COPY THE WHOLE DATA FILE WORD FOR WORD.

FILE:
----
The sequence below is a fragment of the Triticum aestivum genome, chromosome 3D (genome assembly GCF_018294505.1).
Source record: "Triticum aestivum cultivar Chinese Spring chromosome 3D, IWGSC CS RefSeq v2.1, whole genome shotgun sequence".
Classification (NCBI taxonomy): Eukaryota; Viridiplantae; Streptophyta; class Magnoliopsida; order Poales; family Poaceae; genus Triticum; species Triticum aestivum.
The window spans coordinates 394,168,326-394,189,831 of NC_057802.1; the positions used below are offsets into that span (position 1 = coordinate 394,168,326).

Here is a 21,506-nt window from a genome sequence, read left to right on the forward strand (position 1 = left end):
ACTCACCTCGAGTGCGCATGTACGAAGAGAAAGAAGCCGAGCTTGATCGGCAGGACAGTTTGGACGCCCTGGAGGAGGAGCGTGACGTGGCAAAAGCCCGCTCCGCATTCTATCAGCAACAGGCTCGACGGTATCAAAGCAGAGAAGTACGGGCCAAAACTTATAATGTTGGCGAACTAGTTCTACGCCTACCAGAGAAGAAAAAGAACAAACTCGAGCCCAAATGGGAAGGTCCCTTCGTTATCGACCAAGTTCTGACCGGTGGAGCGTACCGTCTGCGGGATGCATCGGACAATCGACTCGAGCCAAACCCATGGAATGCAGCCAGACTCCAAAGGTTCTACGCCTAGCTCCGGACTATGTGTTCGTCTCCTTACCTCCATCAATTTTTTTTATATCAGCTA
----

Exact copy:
The sequence below is a fragment of the Triticum aestivum genome, chromosome 3D (genome assembly GCF_018294505.1).
Source record: "Triticum aestivum cultivar Chinese Spring chromosome 3D, IWGSC CS RefSeq v2.1, whole genome shotgun sequence".
Classification (NCBI taxonomy): Eukaryota; Viridiplantae; Streptophyta; class Magnoliopsida; order Poales; family Poaceae; genus Triticum; species Triticum aestivum.
The window spans coordinates 394,168,326-394,189,831 of NC_057802.1; the positions used below are offsets into that span (position 1 = coordinate 394,168,326).

Here is a 21,506-nt window from a genome sequence, read left to right on the forward strand (position 1 = left end):
ACTCACCTCGAGTGCGCATGTACGAAGAGAAAGAAGCCGAGCTTGATCGGCAGGACAGTTTGGACGCCCTGGAGGAGGAGCGTGACGTGGCAAAAGCCCGCTCCGCATTCTATCAGCAACAGGCTCGACGGTATCAAAGCAGAGAAGTACGGGCCAAAACTTATAATGTTGGCGAACTAGTTCTACGCCTACCAGAGAAGAAAAAGAACAAACTCGAGCCCAAATGGGAAGGTCCCTTCGTTATCGACCAAGTTCTGACCGGTGGAGCGTACCGTCTGCGGGATGCATCGGACAATCGACTCGAGCCAAACCCATGGAATGCAGCCAGACTCCAAAGGTTCTACGCCTAGCTCCGGACTATGTGTTCGTCTCCTTACCTCCATCAATTTTTTTTATATCAGCTA